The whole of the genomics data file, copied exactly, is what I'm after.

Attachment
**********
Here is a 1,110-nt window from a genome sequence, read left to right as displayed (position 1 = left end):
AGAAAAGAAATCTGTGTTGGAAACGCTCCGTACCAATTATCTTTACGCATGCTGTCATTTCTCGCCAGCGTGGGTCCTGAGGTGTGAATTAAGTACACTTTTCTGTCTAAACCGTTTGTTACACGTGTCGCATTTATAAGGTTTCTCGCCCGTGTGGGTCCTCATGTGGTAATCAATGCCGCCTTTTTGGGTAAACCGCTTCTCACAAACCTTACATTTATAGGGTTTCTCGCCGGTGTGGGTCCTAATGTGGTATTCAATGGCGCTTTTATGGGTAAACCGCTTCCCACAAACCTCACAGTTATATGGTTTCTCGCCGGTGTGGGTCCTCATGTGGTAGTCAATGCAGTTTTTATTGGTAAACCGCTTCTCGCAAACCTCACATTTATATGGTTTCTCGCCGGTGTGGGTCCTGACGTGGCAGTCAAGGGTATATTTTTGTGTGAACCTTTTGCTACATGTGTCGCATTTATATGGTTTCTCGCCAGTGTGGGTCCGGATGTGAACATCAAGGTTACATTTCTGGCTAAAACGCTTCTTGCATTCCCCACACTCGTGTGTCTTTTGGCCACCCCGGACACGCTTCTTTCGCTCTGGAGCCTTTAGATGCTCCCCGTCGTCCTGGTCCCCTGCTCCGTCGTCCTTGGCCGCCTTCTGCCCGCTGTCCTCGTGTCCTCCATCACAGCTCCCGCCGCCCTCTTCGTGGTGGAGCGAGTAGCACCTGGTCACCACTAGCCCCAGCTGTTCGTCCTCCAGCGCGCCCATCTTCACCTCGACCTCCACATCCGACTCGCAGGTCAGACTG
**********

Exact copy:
Here is a 1,110-nt window from a genome sequence, read left to right as displayed (position 1 = left end):
AGAAAAGAAATCTGTGTTGGAAACGCTCCGTACCAATTATCTTTACGCATGCTGTCATTTCTCGCCAGCGTGGGTCCTGAGGTGTGAATTAAGTACACTTTTCTGTCTAAACCGTTTGTTACACGTGTCGCATTTATAAGGTTTCTCGCCCGTGTGGGTCCTCATGTGGTAATCAATGCCGCCTTTTTGGGTAAACCGCTTCTCACAAACCTTACATTTATAGGGTTTCTCGCCGGTGTGGGTCCTAATGTGGTATTCAATGGCGCTTTTATGGGTAAACCGCTTCCCACAAACCTCACAGTTATATGGTTTCTCGCCGGTGTGGGTCCTCATGTGGTAGTCAATGCAGTTTTTATTGGTAAACCGCTTCTCGCAAACCTCACATTTATATGGTTTCTCGCCGGTGTGGGTCCTGACGTGGCAGTCAAGGGTATATTTTTGTGTGAACCTTTTGCTACATGTGTCGCATTTATATGGTTTCTCGCCAGTGTGGGTCCGGATGTGAACATCAAGGTTACATTTCTGGCTAAAACGCTTCTTGCATTCCCCACACTCGTGTGTCTTTTGGCCACCCCGGACACGCTTCTTTCGCTCTGGAGCCTTTAGATGCTCCCCGTCGTCCTGGTCCCCTGCTCCGTCGTCCTTGGCCGCCTTCTGCCCGCTGTCCTCGTGTCCTCCATCACAGCTCCCGCCGCCCTCTTCGTGGTGGAGCGAGTAGCACCTGGTCACCACTAGCCCCAGCTGTTCGTCCTCCAGCGCGCCCATCTTCACCTCGACCTCCACATCCGACTCGCAGGTCAGACTG